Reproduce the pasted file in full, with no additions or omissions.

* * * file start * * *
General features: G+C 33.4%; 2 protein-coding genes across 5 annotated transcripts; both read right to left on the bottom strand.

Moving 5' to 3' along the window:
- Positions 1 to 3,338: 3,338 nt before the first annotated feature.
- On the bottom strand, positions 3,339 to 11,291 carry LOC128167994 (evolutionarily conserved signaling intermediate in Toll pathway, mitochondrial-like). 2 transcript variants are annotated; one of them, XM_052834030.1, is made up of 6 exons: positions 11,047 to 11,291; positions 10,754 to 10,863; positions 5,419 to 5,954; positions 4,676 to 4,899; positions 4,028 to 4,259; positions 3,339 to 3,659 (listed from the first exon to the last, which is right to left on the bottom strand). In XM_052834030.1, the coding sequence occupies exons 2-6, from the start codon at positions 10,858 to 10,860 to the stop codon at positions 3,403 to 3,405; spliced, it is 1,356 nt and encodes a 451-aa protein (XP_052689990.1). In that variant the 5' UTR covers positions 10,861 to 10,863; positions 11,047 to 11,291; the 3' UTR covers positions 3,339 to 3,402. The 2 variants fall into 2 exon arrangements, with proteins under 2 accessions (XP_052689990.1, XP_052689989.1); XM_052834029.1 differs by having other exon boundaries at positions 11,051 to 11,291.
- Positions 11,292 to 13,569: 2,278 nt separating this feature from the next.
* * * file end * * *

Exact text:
General features: G+C 33.4%; 2 protein-coding genes across 5 annotated transcripts; both read right to left on the bottom strand.

Moving 5' to 3' along the window:
- Positions 1 to 3,338: 3,338 nt before the first annotated feature.
- On the bottom strand, positions 3,339 to 11,291 carry LOC128167994 (evolutionarily conserved signaling intermediate in Toll pathway, mitochondrial-like). 2 transcript variants are annotated; one of them, XM_052834030.1, is made up of 6 exons: positions 11,047 to 11,291; positions 10,754 to 10,863; positions 5,419 to 5,954; positions 4,676 to 4,899; positions 4,028 to 4,259; positions 3,339 to 3,659 (listed from the first exon to the last, which is right to left on the bottom strand). In XM_052834030.1, the coding sequence occupies exons 2-6, from the start codon at positions 10,858 to 10,860 to the stop codon at positions 3,403 to 3,405; spliced, it is 1,356 nt and encodes a 451-aa protein (XP_052689990.1). In that variant the 5' UTR covers positions 10,861 to 10,863; positions 11,047 to 11,291; the 3' UTR covers positions 3,339 to 3,402. The 2 variants fall into 2 exon arrangements, with proteins under 2 accessions (XP_052689990.1, XP_052689989.1); XM_052834029.1 differs by having other exon boundaries at positions 11,051 to 11,291.
- Positions 11,292 to 13,569: 2,278 nt separating this feature from the next.